The Labor chairman also said Hamas is not a partner, saying that it undermines stability in the Middle East.
Peretz added that the new reality requires the U.S. and European countries to clarify their stance.
"We have nothing to talk about with Hamas. But if Hamas recognizes our right to exist, we will reevaluate. Hamas, as it is today, is unprepared to alter a word in its platform," Labor MK Benjamin Ben-Eliezer said.
Beilin: Gaza pullout strengthened Hamas
The chairman of the leftist Meretz party, Yossi Beilin, said Thursday that the election results still provided a chance for an agreement with moderate Palestinians. He called on Olmert to immediately launch peace talks with PA Chairman Mahmoud Abbas.
Beilin told Israel Radio that Israel was to blame for the strengthening of Hamas. "Israel has a large role in weakening the Palestinian Authority and strengthening Hamas," Beilin said.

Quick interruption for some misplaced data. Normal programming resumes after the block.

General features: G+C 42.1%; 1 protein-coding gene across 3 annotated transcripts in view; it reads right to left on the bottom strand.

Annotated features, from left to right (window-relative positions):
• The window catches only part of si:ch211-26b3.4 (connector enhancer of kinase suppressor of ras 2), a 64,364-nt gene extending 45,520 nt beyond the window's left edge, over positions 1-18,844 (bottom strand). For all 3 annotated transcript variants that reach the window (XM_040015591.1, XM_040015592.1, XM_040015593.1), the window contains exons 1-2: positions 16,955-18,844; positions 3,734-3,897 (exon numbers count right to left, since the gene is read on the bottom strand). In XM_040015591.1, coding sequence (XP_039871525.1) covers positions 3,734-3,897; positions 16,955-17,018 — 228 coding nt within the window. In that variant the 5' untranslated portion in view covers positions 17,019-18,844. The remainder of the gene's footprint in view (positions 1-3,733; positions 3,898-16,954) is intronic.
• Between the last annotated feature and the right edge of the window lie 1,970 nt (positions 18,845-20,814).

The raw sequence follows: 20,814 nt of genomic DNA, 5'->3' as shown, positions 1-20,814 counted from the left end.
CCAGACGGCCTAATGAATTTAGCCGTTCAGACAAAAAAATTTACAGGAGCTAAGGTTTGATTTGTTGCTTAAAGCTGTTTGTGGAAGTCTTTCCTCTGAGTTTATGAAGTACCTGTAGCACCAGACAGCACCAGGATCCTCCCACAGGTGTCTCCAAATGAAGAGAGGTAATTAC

"The unilateral withdrawal from the Gaza Strip, not as a part of an agreement with Abu Mazen, greatly strengthened Hamas," he said.
Beilin also warned that if Israel and the PA fail to reach an agreement soon, Hamas will win in the next elections.
Peres: Hamas will face end to int'l aid
Former prime minister Shimon Peres said Thursday morning that Hamas will have to deal with the termination of international aid to the Palestinians.
Olmert's office said Wednesday that the acting premier believes Israel cannot trust a Palestinian leadership in which Hamas has a role.
"Israel can't accept a situation in which Hamas, in its present form as a terror group calling for the destruction of Israel, will be part of the Palestinian Authority without disarming," Olmert told U.S. Senator Joseph Biden in a meeting Wednesday, according to Olmert's office. "I won't hold negotiations with a government that does not stick to its most basic obligation of fighting terror."
Israel is willing to help the Palestinians and Abbas "a great deal" but only if they crack down on terror groups, Olmert said.
Israel has repeatedly asked Abbas to force Hamas and other militant groups to disarm but Abbas has refused, warning such an act could cause civil war.